Distinction between Advaya and Advaita (Murti)

The Distinction between Advaya and Advaita (from The Central Philosophy of Buddhism, by Prof. T.R.V. Murti, 1955, 1960, London 1968)

In all the three absolutisms [Madhyamaka, Vijñanavada and Vedanta] the highest knowledge is conceived as Intuition, beyond all traces of duality. A distinction must, however, be made between the advaya of the Madhyamaka and the advaita of the Vedanta, although in the end it may turn out be one of emphasis of approach. Advaya is knowledge free from the duality of the extremes (antas or dristis) of ‘is’ and ‘is not’, ‘being’ and ‘becoming’ etc. It is knowledge freed of conceptual distinctions. Advaita is knowledge of a differenceless entity: Brahman (Pure Being) or Vijñana (Pure consciousness). The Vijñanavada, although it uses the term advaya for its absolute, is really an advaita system.

Advaya is purely an epistemological approach; the advaita is ontological. The sole concern of the Madhyamaka advaya-vada is the purification of the faculty of knowing. The primordial error consists in the intellect being infected by the inveterate tendency to view Reality as identity or difference, permanent or momentary, one or many etc. These views falsify Reality, and the dialectic administers a cathartic corrective. With the purification of the intellect, Intuition (prajña) emerges; the Real is known as it is, as Tathata or bhutakoti. The emphasis is on the correct attitude of our knowing and not on the known..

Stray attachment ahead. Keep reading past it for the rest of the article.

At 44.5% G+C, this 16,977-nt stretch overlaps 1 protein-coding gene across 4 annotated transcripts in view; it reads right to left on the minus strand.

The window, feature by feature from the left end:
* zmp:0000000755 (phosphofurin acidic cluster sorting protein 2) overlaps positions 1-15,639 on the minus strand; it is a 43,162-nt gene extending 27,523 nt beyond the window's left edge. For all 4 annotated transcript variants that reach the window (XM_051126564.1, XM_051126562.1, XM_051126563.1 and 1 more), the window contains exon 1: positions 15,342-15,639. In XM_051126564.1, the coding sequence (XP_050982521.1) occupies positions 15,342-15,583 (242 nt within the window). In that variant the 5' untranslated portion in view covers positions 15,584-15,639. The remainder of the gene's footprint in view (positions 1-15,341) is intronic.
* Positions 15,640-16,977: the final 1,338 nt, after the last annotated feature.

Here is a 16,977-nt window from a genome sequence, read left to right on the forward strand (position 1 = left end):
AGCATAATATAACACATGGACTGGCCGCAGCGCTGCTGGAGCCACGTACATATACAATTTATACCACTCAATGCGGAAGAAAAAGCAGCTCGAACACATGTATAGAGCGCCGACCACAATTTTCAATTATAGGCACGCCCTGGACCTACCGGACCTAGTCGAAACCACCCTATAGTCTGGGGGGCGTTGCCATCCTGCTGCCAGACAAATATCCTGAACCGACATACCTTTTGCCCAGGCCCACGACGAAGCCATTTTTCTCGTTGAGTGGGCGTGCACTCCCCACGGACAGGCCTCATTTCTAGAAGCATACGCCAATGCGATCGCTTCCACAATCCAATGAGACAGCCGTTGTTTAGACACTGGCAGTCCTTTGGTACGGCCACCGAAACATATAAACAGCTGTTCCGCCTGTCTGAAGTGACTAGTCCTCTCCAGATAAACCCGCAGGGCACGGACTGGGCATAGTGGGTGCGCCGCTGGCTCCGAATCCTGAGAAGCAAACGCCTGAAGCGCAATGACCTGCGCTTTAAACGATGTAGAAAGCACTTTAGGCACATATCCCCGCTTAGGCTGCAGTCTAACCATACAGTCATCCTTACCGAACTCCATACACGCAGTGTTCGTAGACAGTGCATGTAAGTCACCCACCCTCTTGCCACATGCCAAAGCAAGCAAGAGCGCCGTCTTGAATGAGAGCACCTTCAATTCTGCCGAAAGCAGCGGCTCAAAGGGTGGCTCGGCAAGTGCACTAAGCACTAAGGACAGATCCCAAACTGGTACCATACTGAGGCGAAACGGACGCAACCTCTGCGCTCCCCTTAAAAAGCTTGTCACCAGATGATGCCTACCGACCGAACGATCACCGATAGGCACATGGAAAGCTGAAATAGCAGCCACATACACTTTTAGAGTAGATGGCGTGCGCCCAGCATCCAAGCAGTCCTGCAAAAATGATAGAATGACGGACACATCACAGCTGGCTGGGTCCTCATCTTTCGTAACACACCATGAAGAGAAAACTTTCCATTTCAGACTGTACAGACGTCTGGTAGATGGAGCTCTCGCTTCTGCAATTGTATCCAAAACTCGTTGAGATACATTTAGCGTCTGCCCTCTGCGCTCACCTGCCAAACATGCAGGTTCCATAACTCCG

The Madhyamika has no doctrine of existence, ontology. This would be, according to him, to indulge in dogmatic speculation (dristivada). To the Vedanta and Vijñanavada, the Madhyamika, with his purely epistemological approach and lack of a doctrine of reality, cannot but appear as nihilistic (sarva-vainashika, shunya-vada). The ‘no-doctrine’ attitude of the Madhyamika is construed by Vedanta and Vijñanavada as a ‘no-reality’ doctrine; they accuse the Madhyamika, unjustifiably, of denying the real altogether and as admitting a theory of appearance without any reality as its ground. In fact, the Madhyamika does not deny the real; he only denies doctrines about the real. For him, the real as transcendent to thought can be reached only by the denial of the determinations which systems of philosophy ascribe to it. When the entire conceptual activity of Reason is dissolved by criticism, there is Prajña-Paramita.